Days have passed since Jayme Closs’ parents were found dead and the 13-year-old girl vanished. But as investigators scramble to find her, few answers have emerged.
More than 400 tips have poured in since Jayme disappeared from her Wisconsin home on Monday. But the FBI is pleading for more help in finding the girl, who is the subject of an Amber Alert.
Investigators are trying to find out not only where Jayme is, but also what led to her parents’ deaths in the small city of Barron. Closs’ parents were fatally shot and their deaths have been ruled homicides, Barron County Sheriff Chris Fitzgerald said Wednesday. No gun was found at the scene, he said.
“I’ll be honest. I’m struggling with this because I don’t have some of those answers that I want to give you,” Fitzgerald told reporters.
Relatives wait in agony
Seara Closs said she wishes she were the one endangered, not her cousin Jayme. Seara wrote an open letter to Jayme on Facebook.
“I’m going thru our family pictures, worrying sick about you :( wishing we could trade places just to get you home and out of harms way,” Seara Closs posted.
Authorities identified Jayme’s parents as James Closs, 56, and Denise Closs, 46.
In her post, Seara reminded her cousin that her family — including her slain parents — love her dearly.
“Grandpa Jim (James) Closs, your Momma Bear, Denise Closs and your very own night [in] shinning armor, your Daddyo Jim JR Closs … love all of you!” Seara Closs wrote.
Barron Area School District administrator Diane Tremblay said Jayme, a member of her school’s cross-country team, is a “sweet girl who is a loyal friend and loves to dance.”
During a recent school assignment, Jayme was asked what she would do with $1 million, Tremblay said. Jayme wrote that she would “feed the hungry and give the rest to the poor.”
The parents’ employers grieve their deaths
Both James and Denise Closs were long-time employees of the Jennie-O Turkey Store in Barron, Jennie-O’s parent company Hormel said.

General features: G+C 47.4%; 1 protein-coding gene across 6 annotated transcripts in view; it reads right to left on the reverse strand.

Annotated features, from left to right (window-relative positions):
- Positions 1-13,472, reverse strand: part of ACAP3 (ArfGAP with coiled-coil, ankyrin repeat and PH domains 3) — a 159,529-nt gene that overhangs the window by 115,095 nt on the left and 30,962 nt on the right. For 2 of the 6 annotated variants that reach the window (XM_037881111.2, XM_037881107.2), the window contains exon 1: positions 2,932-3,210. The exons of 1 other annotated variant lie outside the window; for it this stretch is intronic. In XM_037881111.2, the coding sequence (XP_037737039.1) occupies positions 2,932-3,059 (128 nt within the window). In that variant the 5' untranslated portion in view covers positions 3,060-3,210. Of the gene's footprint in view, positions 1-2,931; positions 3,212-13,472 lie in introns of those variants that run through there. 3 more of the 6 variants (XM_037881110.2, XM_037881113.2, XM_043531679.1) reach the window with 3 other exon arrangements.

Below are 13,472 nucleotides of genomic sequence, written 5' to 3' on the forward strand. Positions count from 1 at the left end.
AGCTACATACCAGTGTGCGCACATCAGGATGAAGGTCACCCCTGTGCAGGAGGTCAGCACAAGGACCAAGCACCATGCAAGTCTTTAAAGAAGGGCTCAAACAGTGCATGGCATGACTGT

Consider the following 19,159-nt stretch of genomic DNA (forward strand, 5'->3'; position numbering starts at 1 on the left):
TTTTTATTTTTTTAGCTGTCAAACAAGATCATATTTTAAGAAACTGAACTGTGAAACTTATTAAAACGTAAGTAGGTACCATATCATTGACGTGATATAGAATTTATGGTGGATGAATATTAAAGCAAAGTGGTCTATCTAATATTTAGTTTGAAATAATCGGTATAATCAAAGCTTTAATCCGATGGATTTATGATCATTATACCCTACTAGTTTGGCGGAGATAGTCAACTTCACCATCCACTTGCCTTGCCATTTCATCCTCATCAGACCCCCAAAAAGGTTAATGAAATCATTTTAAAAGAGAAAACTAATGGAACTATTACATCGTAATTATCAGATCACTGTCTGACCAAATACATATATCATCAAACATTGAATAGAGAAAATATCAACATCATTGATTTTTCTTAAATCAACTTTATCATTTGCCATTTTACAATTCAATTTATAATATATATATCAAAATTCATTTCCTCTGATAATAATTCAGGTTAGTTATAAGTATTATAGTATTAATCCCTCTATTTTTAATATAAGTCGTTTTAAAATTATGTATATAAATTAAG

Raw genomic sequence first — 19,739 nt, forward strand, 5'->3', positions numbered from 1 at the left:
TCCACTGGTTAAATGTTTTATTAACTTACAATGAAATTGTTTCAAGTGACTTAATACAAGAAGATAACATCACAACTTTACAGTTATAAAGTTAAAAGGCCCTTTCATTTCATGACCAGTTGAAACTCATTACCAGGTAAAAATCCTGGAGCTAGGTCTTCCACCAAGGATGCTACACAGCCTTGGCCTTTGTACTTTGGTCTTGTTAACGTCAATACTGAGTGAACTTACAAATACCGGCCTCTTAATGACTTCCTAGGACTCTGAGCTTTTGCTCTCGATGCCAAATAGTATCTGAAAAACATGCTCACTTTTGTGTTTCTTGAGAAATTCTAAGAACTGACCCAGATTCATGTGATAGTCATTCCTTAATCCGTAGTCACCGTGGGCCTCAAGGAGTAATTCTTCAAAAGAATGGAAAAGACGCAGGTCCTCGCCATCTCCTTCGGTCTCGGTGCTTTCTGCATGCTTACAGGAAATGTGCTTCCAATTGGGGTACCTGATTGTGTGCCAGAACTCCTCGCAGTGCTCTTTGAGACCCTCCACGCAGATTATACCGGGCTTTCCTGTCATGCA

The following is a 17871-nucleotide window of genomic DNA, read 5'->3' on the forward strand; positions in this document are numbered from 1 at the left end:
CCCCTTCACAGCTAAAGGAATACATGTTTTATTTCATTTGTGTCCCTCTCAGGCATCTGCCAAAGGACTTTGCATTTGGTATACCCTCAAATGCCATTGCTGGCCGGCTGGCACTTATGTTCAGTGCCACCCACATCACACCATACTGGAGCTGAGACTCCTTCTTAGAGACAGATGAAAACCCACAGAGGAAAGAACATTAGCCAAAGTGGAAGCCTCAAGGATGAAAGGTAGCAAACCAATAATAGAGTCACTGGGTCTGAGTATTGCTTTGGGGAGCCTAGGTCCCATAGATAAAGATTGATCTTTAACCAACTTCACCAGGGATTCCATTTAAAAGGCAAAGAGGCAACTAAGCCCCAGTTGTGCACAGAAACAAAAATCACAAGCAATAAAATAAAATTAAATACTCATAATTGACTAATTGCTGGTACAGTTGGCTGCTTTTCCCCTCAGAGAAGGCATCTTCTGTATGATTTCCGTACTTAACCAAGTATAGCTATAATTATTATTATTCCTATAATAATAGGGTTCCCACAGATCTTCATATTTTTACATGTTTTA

“Our thoughts are with the Closs family and the entire Barron community,” said a statement from Jennie-O Turkey Store officials.
“This is a difficult time for our entire team and we are mourning this loss and are still processing this terrible tragedy. We are also hopeful for the safe return of their daughter, Jayme, and are keeping her and the Closs family in our thoughts.”
Fitzgerald said authorities believe Jayme was in the home at the time of the fatal shootings. The sheriff said authorities can’t say whether the Closses were targeted.
During a 911 call on Monday, the dispatcher heard a disturbance in the background. But no one spoke directly to the dispatcher, Fitzgerald said.
Fitzgerald said deputies arrived less than four minutes after a 911 call. No vehicles were found in the immediate area, the sheriff said.
Authorities said they have determined whose cell phone the call came from, but declined to identify the owner.
On HLN’s “Crime & Justice” Wednesday night, Fitzgerald told host Ashleigh Banfield that deputies had recovered the cell phone.
Fitzgerald said additional agencies, including the FBI, are involved. “They are the experts in breaking down 911 tapes, looking at our phones, and taking care of all evidence in that manner,” he said.
Joan Smrekar, who lives next door to the Closs home, told Banfield she heard two shots just after 12:30 a.m. Monday a couple of seconds apart.
“It was just, ‘bang’ and ‘bang,'” Smrekar said.
Jayme Closs is 5 feet tall, weighs 100 pounds and has green eyes and blond or strawberry hair, the sheriff’s department said. Anyone with information can call the tip line at 1-855-744-3879.